This piece has been published in Teen Ink’s monthly print magazine.
By Vibhuti K., Solon, OH

He probably had only four teeth left, all of which were exposed in a grin as wide as the Amazon. His sun-darkened skin was rough from the dry climate, his matted hair was streaked with age, and his eyes were alight with pure joy.

“¡Puedo ver! ¡YO PUEDO VER! ¡Gracias, gracias, gracias!” he exclaimed, dancing around the small, dimly lit room with the sprightliness of a much younger person and kissing each of us on the cheek. After 80 years of poor health care and poorer vision, he could finally see. He pulled out a pocket Bible with minuscule print and, wearing his new glasses, skimmed a passage. Again, his face broke into a four-toothed smile, tears glistening. He looked up at me.

“Gracias, mi hija,” he beamed. Thank you, my daughter.

I was ecstatic. As a tenth grader, I had just conducted his vision exam myself. In Spanish. Never before had I felt more deeply and genuinely gratified.

It was June – winter in the mountains of Lamay, Peru, a remote village far from the medical technology of its capital, Lima. Several months before, I had been given the opportunity to join a medical mission with a team of physicians and med students, to provide free health care to village residents.

My fluency in Spanish would enable me to serve as a translator, and I was given the additional responsibility of helping organize an eye clinic. I spearheaded eyeglass drives in five high schools in my area and gathered donations from similar drives across northeastern Ohio. I then met with area ophthalmologists who helped me categorize the glasses, trained me to conduct eye exams, and briefed me on how to prescribe glasses based on vision test results. To further prepare myself for the trip, I downloaded and listened to podcast upon podcast of medical Spanish to learn even the most esoteric medical terminology.

I volunteered for ten magnificent days, traveling to four areas, two health posts, and two orphanages. I spent time talking with children in the orphanages, many of whom were abandoned because of disabilities and were in desperate need of medical care. They were delighted when given glasses, fascinated that they could now see the individual curls of my hair.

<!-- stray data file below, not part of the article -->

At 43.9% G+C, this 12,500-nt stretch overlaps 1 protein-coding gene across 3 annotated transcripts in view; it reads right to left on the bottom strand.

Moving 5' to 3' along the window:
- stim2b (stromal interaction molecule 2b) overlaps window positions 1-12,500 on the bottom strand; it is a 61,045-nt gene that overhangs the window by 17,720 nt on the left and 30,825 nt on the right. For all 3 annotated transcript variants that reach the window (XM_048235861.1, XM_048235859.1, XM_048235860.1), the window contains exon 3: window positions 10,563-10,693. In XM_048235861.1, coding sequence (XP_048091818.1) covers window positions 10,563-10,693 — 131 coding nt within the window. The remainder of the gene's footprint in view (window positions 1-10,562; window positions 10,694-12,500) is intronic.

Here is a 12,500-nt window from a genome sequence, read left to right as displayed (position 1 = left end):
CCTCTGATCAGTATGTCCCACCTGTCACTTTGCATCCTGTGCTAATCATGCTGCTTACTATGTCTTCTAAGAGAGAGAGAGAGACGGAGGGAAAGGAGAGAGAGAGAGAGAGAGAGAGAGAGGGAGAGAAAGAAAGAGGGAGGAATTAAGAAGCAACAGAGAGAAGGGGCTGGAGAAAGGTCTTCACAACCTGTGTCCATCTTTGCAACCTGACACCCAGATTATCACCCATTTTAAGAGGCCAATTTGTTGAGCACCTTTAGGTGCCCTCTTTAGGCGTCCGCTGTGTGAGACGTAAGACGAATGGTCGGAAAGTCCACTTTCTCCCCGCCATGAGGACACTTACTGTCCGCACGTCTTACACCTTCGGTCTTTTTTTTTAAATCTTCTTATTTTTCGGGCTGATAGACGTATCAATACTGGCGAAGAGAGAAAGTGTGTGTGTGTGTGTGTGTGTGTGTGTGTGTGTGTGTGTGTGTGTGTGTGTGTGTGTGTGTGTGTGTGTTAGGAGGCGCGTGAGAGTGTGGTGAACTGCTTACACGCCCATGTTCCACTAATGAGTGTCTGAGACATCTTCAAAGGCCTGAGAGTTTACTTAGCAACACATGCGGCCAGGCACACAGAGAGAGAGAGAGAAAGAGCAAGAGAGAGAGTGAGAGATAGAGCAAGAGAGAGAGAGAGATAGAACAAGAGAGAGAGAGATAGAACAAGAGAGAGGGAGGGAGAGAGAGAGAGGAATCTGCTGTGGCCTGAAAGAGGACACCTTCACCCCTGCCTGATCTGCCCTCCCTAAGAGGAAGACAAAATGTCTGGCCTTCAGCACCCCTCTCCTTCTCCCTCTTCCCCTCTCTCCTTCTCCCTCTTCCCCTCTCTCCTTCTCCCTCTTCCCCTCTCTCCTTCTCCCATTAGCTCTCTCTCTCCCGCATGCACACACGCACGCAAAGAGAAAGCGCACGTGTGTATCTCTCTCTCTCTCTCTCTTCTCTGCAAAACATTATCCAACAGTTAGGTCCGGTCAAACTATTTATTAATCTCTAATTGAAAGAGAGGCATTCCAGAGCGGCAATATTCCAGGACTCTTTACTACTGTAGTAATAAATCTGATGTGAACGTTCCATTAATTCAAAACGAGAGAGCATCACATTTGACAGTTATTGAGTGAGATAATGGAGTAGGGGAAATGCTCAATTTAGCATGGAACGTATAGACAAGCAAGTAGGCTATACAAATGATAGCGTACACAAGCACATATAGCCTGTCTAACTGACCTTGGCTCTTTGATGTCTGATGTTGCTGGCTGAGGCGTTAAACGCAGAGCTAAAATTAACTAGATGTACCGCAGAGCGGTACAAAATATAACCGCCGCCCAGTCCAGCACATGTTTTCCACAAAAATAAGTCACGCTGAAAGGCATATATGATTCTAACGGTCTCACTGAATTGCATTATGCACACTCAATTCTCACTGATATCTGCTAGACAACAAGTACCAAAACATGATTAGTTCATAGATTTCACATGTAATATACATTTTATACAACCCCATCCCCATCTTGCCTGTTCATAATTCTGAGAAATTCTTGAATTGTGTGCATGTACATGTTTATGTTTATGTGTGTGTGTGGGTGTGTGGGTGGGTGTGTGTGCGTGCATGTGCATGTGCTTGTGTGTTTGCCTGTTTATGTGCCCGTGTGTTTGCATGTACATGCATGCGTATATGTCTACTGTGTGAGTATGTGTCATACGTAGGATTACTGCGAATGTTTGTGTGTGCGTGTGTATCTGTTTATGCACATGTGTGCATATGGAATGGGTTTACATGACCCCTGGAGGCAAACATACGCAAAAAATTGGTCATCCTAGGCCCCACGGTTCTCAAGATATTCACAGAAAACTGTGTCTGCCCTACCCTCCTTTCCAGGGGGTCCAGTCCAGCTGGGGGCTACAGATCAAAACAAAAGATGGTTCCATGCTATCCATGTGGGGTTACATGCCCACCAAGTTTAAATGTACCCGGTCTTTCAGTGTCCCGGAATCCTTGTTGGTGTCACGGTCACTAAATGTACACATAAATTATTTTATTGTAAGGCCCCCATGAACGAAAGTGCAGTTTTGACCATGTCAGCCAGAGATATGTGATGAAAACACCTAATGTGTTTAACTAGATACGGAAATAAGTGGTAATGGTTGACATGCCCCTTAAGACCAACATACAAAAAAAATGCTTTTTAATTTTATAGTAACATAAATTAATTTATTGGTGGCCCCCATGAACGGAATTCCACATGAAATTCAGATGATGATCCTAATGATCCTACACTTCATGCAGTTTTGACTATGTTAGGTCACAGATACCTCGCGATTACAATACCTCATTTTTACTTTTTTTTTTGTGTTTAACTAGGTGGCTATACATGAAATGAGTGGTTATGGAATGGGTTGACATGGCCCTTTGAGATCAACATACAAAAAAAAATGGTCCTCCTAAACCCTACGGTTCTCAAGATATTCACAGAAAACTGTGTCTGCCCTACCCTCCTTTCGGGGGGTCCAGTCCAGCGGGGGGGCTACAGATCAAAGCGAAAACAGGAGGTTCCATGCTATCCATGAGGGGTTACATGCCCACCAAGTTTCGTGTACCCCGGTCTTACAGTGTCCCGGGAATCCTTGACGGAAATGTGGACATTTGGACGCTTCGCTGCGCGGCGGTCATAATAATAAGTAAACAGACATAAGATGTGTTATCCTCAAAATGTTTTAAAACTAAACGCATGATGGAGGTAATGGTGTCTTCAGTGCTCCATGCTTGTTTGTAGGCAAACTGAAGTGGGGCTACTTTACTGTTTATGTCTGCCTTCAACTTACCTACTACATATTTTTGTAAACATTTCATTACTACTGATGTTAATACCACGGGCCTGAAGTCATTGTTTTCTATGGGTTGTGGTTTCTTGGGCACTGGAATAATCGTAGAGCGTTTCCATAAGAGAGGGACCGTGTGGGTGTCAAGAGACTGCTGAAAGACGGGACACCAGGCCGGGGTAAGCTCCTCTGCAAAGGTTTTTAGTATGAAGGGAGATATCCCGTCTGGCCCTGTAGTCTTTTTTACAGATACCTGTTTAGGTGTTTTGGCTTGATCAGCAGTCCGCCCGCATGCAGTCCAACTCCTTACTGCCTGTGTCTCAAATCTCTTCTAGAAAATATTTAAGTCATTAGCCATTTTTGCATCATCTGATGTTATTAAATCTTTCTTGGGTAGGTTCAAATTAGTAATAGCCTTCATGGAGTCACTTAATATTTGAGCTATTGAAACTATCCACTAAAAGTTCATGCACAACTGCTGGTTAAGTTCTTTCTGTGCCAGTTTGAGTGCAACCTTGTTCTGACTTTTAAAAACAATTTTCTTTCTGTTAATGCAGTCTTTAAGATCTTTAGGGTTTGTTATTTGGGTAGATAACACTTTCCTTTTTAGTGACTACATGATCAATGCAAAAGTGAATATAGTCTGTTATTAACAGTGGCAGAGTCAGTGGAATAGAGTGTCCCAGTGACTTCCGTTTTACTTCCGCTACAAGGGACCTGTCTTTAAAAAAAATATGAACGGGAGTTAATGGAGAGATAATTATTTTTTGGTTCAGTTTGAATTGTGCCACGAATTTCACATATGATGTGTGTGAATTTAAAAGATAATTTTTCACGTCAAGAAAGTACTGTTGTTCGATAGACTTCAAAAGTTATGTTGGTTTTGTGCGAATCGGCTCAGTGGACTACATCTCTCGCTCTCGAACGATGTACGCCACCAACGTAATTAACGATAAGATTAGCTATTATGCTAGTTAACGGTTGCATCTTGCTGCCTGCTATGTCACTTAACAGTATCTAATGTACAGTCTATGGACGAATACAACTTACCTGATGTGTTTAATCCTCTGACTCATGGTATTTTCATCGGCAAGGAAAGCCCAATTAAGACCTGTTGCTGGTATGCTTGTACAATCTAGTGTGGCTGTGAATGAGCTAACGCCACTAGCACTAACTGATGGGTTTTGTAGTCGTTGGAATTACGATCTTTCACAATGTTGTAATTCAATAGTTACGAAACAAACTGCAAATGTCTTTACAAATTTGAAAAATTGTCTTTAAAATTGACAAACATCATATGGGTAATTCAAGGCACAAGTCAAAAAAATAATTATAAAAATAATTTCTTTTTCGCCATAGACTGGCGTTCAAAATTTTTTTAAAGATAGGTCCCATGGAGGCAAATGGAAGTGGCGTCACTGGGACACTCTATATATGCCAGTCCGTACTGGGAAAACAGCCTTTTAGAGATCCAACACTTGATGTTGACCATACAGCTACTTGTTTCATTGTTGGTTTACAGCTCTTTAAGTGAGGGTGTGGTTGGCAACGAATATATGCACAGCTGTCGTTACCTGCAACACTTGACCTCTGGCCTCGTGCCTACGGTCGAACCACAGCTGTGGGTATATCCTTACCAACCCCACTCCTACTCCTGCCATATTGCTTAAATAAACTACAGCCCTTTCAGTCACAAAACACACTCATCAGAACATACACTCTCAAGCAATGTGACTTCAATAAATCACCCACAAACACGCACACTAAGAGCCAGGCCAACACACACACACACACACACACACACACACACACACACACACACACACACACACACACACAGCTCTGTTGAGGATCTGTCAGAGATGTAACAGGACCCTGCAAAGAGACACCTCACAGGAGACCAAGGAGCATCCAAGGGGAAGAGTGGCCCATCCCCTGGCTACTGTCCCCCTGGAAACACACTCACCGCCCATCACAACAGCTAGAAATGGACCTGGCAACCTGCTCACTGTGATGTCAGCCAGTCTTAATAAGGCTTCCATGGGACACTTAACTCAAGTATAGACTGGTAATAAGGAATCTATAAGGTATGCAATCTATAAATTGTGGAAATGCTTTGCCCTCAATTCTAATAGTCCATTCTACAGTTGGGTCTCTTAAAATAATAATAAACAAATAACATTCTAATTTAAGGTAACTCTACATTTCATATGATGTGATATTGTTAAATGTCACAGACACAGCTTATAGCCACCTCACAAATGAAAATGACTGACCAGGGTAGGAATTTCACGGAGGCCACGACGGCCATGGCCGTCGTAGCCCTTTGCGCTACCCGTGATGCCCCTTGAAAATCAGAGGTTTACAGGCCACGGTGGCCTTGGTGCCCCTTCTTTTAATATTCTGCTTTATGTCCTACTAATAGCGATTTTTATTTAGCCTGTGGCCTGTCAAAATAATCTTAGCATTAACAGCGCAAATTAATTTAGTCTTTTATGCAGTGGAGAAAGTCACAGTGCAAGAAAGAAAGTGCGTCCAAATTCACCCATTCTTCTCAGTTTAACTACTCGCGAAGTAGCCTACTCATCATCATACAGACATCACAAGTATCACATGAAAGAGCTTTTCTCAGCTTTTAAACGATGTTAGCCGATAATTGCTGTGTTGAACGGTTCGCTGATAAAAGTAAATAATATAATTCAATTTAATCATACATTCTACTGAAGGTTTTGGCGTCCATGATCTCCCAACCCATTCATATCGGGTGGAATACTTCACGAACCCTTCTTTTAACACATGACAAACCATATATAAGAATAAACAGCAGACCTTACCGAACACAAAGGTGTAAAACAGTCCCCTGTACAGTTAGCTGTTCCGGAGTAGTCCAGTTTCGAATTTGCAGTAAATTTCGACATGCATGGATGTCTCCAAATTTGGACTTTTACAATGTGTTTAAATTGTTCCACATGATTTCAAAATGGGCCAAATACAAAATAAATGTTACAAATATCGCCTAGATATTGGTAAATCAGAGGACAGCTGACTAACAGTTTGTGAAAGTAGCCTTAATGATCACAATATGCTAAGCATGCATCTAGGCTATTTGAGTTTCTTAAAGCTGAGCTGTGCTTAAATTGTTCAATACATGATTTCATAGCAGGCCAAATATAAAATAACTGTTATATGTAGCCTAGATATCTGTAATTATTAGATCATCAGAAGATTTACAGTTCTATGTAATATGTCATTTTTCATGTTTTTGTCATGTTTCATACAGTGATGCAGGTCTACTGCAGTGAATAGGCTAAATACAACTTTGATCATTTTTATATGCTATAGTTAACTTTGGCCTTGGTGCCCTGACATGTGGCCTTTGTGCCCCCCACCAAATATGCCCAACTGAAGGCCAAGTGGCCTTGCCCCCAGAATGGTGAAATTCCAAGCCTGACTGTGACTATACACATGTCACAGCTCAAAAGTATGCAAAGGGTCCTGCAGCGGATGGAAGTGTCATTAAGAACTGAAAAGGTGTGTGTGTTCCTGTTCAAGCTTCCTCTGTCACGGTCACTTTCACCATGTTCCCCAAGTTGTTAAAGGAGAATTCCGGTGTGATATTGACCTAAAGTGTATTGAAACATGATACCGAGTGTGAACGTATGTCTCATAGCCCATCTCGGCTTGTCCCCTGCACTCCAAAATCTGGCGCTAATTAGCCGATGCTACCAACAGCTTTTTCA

Physicians who didn’t speak Spanish would summon me to translate medical histories, symptoms, dosage requirements, prognoses, and prescriptions. Thrilled to be a pivotal conduit for doctor-patient interaction, I soon became used to the questions necessary for obtaining a medical history and list of symptoms. I could even conduct these rudimentary histories myself, without a physician.

During my brief stay, our team saw over 200 patients in the eyeglass clinic alone. Day after day, I watched the faces of grandmothers and young children light up as the eye chart in front of them changed from a blurry haze into a clear image. Day after day, our team was thanked profusely for our services with ceremonies and handcrafted tokens of appreciation.

This experience has irreversibly shaped me. During my trip, I witnessed the physical and emotional effects of living in poverty. I slowly began to understand the brutalities many endure, from confronting the daily stabs of harsh arthritic pain in order to get water for their family, to facing the fact that the cure for a newly diagnosed disease is available only in urbanized and distant Lima, a disheartening and unaffordable expense.

Yet as a whole, the Peruvian people always seemed to maintain a mixture of courage, perseverance, gratitude, and dignity, all of which shone undiluted through their faces. They taught me to maintain “una buena cara al mal tiempo” – a good face in bad times. They showed me that the journey to happiness is often uphill (and may involve right angle turns along steep mountains), but in the end, it is worth the trip.

Though we are many people in a gamut of circumstances, we are one people seeking purpose in the global community. Having broadened my perspective and worldly outlook, I am certain I will return to the mountains of Peru soon. I have encouraged many students in neighboring high schools to start used-eyeglass drives in their communities, and I intend to ensure that the drive in my school continues long after my graduation.

This trip has instilled in me a motivation to pursue medicine with a global focus. I know that my body, heart, and soul are committed to the humanitarian cause. I can’t imagine a more perfect life than serving the global community through grassroots organizations while working to expand the Lamay medical trip. Like the vision charts sharpening before patients’ eyes, my future has come into focus.

For more information on the organization, visit